Piano Teaching Week #2 Online! (amidst COVID-19).

March 22 -28, 2020.   Now that everyone has been set up with their online platforms and have figured out the best placement for their smartphones or iPad or laptop computers, we were able to start our lessons much quicker this week.  We all had to come up with creative solutions to place our devices so that we could see both each other and our keyboards.  My video camera is placed up high on the mantel of a fireplace in the studio, held in place with a gummy stick product similar to playdoh.  Some students used removable painter’s tape to wrap their phones to a nearby lamp pole!  One family came up with the solution for their laptop….by placing a small 5 step metal ladder by the piano…the next to the highest rung was just the perfect height! 

We begin each lesson with students showing me where they wrote down their practice times in their piano notebook.  Now each week, I can start to challenge them to raise their practice time to 150 minutes, which surprises everyone that this is only 30 minutes a day for 5 days.  One of my students takes Sunday off from practicing because this is the day, they dedicate to family two-mile runs, bicycle trips and backyard planks to stay in shape since all team sports have been canceled and we are all mandated to staying either indoors or outside away from others.  During lessons, we are now experimenting with split screens!  I have learned, from one of my tech savvy students of course, how each of us can watch a YouTube video at the same time and still see each other.  Professional music groups are filling our inboxes and spirits with samples of symphonies and chamber pieces played virtually from their own living rooms.  One of the first of these to appear is the Colorado Symphony playing a virtual chamber version of Beethoven’s Ode to Joy of the last movement of his last symphony, #9.  Many of my students play this theme and have it memorized for their memory lists.  For each of these students, we were able to watch this uplifting 5-minute video of musicians playing physically separated in their individual living rooms but musically together with sophisticated recording equipment.  It was wonderful.  Inspired by this experiment, I also set up a private YouTube Listening channel for the studio and downloaded a video for each student for them to watch…usually a video of a piece they are currently learning so that they could understand that their music is important because other pianists play them too.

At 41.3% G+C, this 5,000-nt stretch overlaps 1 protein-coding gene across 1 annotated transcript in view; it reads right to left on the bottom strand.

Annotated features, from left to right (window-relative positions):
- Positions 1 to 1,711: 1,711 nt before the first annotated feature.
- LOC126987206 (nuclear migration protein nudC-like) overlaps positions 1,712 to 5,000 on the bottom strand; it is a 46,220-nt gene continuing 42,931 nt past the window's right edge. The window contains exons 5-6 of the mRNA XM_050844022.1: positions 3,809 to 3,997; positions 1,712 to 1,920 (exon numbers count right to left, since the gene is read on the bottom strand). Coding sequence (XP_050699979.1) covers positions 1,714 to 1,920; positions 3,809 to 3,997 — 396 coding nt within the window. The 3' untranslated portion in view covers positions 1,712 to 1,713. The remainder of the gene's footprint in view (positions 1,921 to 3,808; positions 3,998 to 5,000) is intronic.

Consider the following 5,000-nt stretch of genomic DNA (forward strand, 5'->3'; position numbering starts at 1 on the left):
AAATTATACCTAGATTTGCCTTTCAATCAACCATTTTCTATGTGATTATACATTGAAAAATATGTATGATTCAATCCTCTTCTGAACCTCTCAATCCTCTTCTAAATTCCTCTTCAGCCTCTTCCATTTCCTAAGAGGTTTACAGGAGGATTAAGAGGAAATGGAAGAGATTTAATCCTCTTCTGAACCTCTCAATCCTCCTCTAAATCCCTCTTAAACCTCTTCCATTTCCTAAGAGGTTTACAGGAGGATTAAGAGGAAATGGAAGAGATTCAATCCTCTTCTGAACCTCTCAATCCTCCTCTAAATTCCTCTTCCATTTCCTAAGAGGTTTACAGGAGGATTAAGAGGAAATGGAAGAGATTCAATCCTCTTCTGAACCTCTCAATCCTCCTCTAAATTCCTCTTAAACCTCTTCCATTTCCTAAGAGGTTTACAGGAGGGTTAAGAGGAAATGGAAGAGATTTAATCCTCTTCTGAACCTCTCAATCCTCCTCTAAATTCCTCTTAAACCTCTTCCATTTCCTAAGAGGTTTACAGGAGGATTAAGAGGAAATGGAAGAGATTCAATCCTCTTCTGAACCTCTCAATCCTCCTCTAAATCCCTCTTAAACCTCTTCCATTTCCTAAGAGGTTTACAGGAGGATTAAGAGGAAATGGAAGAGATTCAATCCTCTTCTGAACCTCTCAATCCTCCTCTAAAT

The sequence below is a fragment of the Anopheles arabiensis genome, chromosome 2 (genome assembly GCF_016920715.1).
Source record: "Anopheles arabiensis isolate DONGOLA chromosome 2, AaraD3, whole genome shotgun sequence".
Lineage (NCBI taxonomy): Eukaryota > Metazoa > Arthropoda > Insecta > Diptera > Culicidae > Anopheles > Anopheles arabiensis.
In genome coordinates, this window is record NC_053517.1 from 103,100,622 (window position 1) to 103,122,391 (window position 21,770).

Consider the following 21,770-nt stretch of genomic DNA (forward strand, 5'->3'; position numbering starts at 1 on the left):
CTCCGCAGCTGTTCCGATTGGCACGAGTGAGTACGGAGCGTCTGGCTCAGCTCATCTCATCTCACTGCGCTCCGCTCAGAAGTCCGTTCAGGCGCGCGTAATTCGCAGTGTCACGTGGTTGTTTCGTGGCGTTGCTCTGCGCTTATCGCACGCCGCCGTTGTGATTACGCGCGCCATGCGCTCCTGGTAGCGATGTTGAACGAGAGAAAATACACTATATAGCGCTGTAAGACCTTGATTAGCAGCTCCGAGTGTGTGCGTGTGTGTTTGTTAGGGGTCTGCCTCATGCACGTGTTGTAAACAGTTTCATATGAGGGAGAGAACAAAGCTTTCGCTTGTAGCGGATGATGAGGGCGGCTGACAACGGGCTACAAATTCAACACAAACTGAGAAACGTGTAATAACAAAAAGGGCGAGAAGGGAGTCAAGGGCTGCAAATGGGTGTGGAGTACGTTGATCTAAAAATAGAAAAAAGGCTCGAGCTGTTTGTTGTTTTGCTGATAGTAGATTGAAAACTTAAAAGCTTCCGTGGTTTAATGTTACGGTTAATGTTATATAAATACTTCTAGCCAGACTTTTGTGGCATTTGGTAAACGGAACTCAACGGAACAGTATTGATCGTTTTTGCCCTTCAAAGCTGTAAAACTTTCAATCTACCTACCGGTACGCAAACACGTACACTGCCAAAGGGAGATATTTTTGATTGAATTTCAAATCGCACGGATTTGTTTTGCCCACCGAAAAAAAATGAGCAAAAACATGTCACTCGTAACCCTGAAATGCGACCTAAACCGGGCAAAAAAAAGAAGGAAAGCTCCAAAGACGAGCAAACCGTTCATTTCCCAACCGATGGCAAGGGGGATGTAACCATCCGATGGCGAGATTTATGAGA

So far, everyone is healthy and practicing social distancing.  Some of my families are very fearful; they have parents with asthma or grandparents who have compromised health issues. We don’t know anyone yet who has had to be hospitalized although the numbers around us are growing. One family spent the week working to extricate an Aunt and Uncle and cousins from a sabbatical in Spain.  They made it back, healthy but under quarantine now in North Carolina.  Families are doing their best to celebrate birthdays at home without friends and family and school mates.  It helps, all around, for me to see my families and I’ve been told that my students look forward to their weekly lessons.  It is difficult to stay on time…I’m running at least a half late by the end of a teaching afternoon.  It’s not just that teaching online is harder; but we all need to check in with each other.  Parents share their worries; yet we are all so grateful our musical life continues as normal in an otherwise very abnormal time.